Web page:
But why do modern aircraft, and private jets need chocks? Who removes the chocks before take-off at a private jet terminal?
Read on to find out what chocks are used for, and why they could increase the cost of your private flight.
Today most aircraft chocks are made from ribbed rubber.
Often a private jet will carry its own chocks in the luggage compartment. This is because a private jet often flies into remote airfields with little or no support from the airport.
PrivateFly organises local handling agents to support our passengers and crews on arrival at a smaller private jet airports.
2. Where did the phrase ‘Chocks Away’ come from?
The term was originally used by British pilots during World War II, who allegedly shouted “Chocks away!” to indicate that they were ready to take-off. The ground crew would then remove the chocks in front of the aircraft’s wheels, ready for take-off.
3. Who removes the chocks on a private jet?
An airline chock is removed by the ground crew. In private aviation, after the passengers board their private jet, the pilots will normally make sure all chocks are removed prior to closing the door.
At some private jet airports, like RAF Northolt in London, crews are not allowed to remove chocks for safety reasons.
4. What is chock time?
An airline will publish a flight’s departure time as the expected time the aircraft will start taxiing. This is known as ‘off chocks’ or ‘off blocks’ or ‘block time’. Likewise an airline’s published arrival time is the time the aircraft stops taxiing.
Often airlines like RyanAir and EasyJet will publish much longer chock times so they always appear to be on time, even if they depart late.
Private jets flight times are much more confusing. Some private jet companies quote flight times as chock times (from beginning of the taxi to when the aircraft is parked at the arrival airport).
Other private jet companies will quote airborne time (from the take off to the landing and not including any ground taxiing). PrivateFly publishes actual flight times only.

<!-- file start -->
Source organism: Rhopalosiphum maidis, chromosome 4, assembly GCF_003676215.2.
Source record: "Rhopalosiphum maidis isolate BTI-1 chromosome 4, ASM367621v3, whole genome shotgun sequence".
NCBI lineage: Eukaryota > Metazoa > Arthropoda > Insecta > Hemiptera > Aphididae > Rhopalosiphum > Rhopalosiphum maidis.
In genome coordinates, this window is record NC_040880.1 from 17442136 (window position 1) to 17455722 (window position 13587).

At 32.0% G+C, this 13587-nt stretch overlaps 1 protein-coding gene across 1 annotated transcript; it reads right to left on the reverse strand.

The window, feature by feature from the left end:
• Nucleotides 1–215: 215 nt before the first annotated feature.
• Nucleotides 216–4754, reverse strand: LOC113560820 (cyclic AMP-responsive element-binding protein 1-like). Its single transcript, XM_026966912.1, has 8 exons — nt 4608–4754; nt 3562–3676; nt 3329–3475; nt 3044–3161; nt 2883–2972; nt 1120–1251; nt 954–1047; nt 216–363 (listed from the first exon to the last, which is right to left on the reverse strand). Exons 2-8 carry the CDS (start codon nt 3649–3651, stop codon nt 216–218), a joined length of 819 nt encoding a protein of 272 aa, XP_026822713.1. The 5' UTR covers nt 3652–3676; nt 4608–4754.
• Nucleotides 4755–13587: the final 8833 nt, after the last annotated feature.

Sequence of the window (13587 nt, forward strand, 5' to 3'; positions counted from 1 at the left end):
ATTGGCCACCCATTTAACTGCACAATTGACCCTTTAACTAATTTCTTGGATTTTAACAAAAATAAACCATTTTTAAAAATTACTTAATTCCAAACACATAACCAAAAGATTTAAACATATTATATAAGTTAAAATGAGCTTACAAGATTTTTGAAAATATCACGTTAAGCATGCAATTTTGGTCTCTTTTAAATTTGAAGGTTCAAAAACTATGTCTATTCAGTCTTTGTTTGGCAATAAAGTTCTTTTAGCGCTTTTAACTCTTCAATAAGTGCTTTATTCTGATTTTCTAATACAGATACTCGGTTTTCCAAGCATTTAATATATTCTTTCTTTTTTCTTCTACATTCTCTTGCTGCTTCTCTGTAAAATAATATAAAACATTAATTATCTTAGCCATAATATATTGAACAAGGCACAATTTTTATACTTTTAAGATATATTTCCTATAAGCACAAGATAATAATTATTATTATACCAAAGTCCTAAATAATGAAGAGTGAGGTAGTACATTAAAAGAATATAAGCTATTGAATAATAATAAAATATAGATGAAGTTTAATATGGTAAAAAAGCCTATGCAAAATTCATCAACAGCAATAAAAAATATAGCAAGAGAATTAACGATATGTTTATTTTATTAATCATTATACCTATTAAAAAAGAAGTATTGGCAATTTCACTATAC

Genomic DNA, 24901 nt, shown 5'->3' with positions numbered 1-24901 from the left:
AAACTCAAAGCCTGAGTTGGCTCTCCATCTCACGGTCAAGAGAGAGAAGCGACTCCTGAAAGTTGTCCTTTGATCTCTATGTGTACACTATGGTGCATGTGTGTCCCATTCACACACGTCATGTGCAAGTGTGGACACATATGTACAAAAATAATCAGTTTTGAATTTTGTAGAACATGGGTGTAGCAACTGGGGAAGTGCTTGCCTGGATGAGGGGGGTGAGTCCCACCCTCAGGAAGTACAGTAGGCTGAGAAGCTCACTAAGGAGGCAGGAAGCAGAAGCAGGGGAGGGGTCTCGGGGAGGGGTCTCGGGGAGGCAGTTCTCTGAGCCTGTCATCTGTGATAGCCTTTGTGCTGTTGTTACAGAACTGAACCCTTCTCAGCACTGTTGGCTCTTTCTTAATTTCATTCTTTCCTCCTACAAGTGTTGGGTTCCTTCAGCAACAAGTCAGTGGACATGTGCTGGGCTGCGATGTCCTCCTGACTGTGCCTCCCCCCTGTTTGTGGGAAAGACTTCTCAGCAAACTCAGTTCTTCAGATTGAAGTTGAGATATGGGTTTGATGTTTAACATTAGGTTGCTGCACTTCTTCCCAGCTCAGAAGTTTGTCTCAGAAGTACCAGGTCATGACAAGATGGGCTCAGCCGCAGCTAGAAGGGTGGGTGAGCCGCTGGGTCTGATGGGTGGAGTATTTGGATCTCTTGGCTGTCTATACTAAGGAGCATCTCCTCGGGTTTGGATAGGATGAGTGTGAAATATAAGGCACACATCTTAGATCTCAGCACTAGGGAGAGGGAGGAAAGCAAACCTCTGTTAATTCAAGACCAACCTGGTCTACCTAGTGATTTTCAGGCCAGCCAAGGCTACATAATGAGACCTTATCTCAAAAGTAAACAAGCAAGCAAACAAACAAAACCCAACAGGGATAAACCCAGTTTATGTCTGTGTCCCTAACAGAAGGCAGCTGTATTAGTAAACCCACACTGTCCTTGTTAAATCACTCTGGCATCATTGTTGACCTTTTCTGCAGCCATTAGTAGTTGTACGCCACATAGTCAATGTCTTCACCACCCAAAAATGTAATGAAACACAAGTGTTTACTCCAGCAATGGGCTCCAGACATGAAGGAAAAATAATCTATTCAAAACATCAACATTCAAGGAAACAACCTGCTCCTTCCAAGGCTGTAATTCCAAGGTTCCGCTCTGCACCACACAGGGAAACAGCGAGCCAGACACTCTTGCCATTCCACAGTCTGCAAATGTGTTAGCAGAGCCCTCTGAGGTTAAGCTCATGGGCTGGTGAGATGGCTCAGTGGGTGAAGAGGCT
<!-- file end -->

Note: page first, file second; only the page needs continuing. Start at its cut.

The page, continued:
5. Are private jet passengers charged for the taxi time?
PrivateFly does not charge our members for taxiing time. PrivateFly private jet charters are fixed cost and the price will not change, no matter how long the taxi or flight actually takes.
Many fractional and card providers of private jet flights (such as NetJets) will add 20 minutes to every flight for the taxi.
For example on a flight from London to Paris this means fractional and card private jet customers are being charged an extra 40% of the flight cost for taxiing on the ground.
PrivateFly does not charge any extra fees for ground taxi time.
6. How does a pilot signal for the chocks to be removed?
From inside the flight deck a private jet pilot will touch both thumbs together then twist both hands through 180 degrees to point the thumbs upwards and outwards; this indicates to the private jet ground staff that the aircraft’s brakes are on and it is safe to remove the chocks.
7. Why does a private jet need a chock?
An aircraft’s brakes are normally hydraulically applied. Unlike a car which has a wire from the hand brake to the brake, a private jet uses hydraulic oil to apply pressure to keep the brakes in place.
After a period of time after an aircraft’s engine is shut down, the hydraulic pressure in the brake pipes dissipates and the aircraft’s brake will be removed.
If a private jet is not chocked, there is a danger that it will roll away causing damage if it impacts a surrounding building, vehicle or other aircraft. If a private jet is parked on a slope or in windy conditions, it is particularly important to ensure the aircraft wheels are chocked.
8. Is it true that the doors in the PrivateFly office are chocked?
We believe in bringing the spirit of aviation to everything we do, so aircraft chocks in the office keep us grounded. In our case they never put the brakes on moving our technology and service forward though!
9. Do bigger aircraft use bigger chocks?
The size of an aircraft wheel dictates the size of the chock required to stop the wheel moving. Surprisingly, many large aircraft have smaller wheels than you would expect. This is a design requirement to minimise the total weight (known as the All Up Weight) of the aircraft.